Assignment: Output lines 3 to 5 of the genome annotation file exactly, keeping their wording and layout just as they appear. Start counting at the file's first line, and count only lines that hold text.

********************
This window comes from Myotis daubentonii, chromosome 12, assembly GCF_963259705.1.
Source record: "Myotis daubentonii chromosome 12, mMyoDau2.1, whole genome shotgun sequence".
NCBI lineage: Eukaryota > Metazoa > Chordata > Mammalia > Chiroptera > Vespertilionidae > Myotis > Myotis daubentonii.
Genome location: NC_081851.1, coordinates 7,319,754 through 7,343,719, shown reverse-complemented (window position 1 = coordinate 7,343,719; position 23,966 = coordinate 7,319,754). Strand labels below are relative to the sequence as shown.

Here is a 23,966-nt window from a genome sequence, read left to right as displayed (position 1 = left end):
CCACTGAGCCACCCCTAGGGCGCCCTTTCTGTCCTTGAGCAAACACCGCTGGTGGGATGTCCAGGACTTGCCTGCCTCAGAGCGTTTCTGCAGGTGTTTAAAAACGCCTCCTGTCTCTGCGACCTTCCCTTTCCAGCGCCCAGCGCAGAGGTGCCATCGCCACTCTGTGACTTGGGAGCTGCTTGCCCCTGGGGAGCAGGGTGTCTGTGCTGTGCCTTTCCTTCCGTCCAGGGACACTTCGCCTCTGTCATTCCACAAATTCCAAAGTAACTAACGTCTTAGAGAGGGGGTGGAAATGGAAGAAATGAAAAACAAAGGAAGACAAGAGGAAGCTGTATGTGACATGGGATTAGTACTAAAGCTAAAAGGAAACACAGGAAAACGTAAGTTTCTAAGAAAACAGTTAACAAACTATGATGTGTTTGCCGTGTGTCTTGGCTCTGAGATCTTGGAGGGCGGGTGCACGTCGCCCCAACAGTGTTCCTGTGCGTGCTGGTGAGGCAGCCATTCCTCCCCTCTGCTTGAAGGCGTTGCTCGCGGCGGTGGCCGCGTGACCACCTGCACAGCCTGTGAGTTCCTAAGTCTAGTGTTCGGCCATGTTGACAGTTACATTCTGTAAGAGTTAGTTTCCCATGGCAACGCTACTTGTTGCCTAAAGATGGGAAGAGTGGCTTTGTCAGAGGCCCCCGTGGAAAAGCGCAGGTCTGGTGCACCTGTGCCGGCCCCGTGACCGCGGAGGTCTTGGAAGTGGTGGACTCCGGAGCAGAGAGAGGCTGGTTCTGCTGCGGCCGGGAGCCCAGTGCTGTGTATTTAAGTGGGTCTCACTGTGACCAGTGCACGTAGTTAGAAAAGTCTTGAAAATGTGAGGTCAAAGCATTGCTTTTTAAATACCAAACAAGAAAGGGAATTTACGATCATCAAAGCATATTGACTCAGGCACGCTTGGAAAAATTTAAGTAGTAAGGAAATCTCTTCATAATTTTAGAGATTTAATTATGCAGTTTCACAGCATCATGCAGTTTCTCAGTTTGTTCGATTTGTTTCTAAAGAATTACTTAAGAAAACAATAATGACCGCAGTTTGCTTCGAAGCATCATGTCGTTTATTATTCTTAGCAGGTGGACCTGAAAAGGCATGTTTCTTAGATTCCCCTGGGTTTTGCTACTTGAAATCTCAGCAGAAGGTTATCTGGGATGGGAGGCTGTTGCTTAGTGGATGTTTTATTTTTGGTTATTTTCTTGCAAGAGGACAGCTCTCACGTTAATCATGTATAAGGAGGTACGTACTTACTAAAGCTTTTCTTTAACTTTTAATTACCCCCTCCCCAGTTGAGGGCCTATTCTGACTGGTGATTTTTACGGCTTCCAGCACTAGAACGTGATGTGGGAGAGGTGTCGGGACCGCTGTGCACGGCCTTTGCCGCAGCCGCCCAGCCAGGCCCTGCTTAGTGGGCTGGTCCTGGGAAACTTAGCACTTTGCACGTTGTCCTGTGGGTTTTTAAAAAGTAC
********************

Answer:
NCBI lineage: Eukaryota > Metazoa > Chordata > Mammalia > Chiroptera > Vespertilionidae > Myotis > Myotis daubentonii.
Genome location: NC_081851.1, coordinates 7,319,754 through 7,343,719, shown reverse-complemented (window position 1 = coordinate 7,343,719; position 23,966 = coordinate 7,319,754). Strand labels below are relative to the sequence as shown.

Here is a 23,966-nt window from a genome sequence, read left to right as displayed (position 1 = left end):